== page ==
Experts-by-experience and experts-by-training can collaborate to increase understanding and knowledge about what helps and what harms our healing, growth, and wholeness. We must all be ready to learn from one another, even if it counters our prior presuppositions, learning and beliefs—whether it means that we must endorse social change that reduces some of the imbalance of power that benefits some of us at the expense of others of us, and whether it means discovering individual differences that impede our living most fully.
The Hearing Voices Network Movement is deeply personal to me. My learning about and involvement with this movement marked a sea change in my life. I moved from an individual trying to live “as-if” I were human, to fully embodying and embracing my humanness, including the rights and responsibilities that I discern as necessary for claiming and sustaining my identity and role in human community.
When I found the Hearing Voices Network Movement, I was invited in as a human being to walk together with curiosity and compassion to discover and create paths to freedom, wholeness, and unity in diversity.
I found a movement of listening and hearing, learning, unlearning, co-creating meaning. We created and held space strong and flexible enough to hold tension, ambivalence, ambiguity, contradiction, paradox, and uncertainty. We met as mutual questions, trusting the space between us to hold our connecting: human being to human being. By listening we could recognize, acknowledge, and honor our mutual integrity embedded in our cultures and environments.
The Hearing Voices Network Movement is a partnership, and yet we each begin at different social locations. As we seek to ally with others who may have been devalued and harmed, we need to recognize the presuppositions that are built into our thinking, language, and behavior. If change is desired, then we must become learners together without assuming that a particular outcome makes “sense.” This is the sort of radical humility that Marius Romme was able to access in listening to Patsy Hage. It is deeply challenging as we have all been taught by dominant knowledge brokers.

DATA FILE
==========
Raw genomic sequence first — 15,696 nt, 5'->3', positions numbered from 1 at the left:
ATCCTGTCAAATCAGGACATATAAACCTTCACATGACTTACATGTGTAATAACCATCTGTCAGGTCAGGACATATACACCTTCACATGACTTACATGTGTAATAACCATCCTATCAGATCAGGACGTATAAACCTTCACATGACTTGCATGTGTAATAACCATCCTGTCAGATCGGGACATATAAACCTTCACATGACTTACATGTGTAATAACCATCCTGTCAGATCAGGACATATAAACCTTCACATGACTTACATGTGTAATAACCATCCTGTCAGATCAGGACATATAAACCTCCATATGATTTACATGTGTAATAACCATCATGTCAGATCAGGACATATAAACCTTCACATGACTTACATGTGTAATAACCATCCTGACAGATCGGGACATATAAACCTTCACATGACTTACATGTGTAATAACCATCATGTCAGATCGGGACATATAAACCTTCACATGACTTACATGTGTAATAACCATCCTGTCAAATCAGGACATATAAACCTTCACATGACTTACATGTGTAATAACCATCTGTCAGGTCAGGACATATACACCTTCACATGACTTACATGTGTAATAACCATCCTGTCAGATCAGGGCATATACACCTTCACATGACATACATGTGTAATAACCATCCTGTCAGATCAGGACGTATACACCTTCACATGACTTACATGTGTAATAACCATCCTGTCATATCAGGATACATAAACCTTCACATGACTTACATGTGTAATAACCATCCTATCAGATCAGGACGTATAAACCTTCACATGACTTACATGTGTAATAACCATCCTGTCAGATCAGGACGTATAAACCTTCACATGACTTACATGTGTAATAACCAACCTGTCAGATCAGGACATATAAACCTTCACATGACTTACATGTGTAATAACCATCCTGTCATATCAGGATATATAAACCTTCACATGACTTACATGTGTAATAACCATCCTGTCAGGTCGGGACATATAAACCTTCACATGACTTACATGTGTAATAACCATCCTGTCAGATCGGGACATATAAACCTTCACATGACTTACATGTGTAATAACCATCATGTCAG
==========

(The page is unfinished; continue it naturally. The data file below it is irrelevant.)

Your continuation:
We need to support each other with mutual accountability in order to stay teachable and open to learning and growth, individually and communally. My hope is that we each meet at the level of our being-ness, to journey together in not knowing. When we form our “kin-ship” vessel, our journey becomes our co-creation, our movement towards, not a finite destination. As Vaclav Havel said, “By perceiving ourselves as part of the river, we take responsibility for the river as a whole.” I invite you in. Now is the time.
Berta Britz is a consultant and trainer for Berta Britz Consulting in Pennsylvania and serves on the board of the Hearing Voices Network USA. Berta is also a member of the Transforming Research Through Participation collaborative.
She is strongly committed to promoting acceptance of the experience of hearing voices; and her ministry, “Hearing Voices and Healing,” is supported by Central Philadelphia Monthly Meeting of the Religious Society of Friends. Her commitment to developing different responses to early anomalous, or “psychotic” experiences, stems from her lived experience of psychiatric treatment since 1967, when she left her senior year of high school for many hospitalizations, two of which were lengthy.
Berta earned a master’s degree in social work from the University of Pennsylvania in 1980, and worked primarily with young children, adolescents, and families. After many years on disability Berta reclaimed her power and connection by accepting and making sense of her voices by using a World Hearing Voices Network approach. She helped develop the Montgomery County Hearing Voices Network which offers systems and community education and Taking Back Our Power Hearing Voices self-help/peer support groups, two designed specifically for young people.